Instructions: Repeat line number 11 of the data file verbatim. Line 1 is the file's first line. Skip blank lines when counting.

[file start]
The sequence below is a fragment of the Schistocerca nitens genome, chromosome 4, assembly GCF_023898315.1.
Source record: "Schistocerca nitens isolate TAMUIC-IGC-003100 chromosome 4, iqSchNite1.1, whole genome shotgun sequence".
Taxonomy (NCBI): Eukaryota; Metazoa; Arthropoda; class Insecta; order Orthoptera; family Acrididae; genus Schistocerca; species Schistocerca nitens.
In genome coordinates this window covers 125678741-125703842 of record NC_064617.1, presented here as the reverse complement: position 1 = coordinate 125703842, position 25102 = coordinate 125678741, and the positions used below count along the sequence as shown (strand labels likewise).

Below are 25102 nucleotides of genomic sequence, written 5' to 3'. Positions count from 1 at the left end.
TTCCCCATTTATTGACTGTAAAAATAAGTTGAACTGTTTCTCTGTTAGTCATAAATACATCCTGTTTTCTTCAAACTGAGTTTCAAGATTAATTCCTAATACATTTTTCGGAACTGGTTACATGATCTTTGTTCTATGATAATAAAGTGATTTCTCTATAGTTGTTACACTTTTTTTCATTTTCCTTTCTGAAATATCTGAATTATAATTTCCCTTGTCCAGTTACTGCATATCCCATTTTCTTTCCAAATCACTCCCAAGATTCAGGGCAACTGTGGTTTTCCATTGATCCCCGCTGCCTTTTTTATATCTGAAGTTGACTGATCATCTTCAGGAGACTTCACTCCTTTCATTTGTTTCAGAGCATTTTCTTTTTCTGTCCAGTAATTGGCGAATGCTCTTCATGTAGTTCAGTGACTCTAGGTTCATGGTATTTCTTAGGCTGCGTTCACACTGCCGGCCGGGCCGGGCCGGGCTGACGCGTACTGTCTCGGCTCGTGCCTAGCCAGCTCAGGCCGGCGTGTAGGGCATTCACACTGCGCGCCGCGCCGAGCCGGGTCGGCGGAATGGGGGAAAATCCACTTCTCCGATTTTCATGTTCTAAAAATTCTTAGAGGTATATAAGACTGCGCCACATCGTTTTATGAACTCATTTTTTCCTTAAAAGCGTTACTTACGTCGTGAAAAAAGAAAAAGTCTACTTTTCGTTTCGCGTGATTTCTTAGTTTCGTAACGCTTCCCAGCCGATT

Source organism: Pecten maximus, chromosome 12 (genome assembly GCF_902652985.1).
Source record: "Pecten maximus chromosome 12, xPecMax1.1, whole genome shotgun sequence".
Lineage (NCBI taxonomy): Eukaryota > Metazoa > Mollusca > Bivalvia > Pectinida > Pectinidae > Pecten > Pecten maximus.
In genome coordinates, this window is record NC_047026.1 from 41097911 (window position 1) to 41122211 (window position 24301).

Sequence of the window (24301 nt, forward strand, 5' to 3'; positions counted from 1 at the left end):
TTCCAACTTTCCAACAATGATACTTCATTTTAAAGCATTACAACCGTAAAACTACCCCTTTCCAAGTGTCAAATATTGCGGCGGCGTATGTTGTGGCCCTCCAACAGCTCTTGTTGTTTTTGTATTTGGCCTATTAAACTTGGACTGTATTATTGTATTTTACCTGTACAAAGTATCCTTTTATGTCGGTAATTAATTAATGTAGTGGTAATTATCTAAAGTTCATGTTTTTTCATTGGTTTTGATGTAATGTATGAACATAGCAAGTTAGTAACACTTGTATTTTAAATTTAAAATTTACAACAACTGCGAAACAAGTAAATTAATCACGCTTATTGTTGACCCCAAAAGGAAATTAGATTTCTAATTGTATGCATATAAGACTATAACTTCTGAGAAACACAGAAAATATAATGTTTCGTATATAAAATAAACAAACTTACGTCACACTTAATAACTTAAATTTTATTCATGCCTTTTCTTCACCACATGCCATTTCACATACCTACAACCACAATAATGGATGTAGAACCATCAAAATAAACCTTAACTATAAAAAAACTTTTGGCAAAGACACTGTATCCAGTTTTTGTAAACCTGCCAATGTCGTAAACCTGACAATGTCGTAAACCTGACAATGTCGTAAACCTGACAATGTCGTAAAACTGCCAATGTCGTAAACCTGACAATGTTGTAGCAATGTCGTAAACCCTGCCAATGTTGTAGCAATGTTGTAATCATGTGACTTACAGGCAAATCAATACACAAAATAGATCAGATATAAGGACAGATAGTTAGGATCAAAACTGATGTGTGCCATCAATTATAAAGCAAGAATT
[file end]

Sequence of the window (24301 nt, forward strand, 5' to 3'; positions counted from 1 at the left end):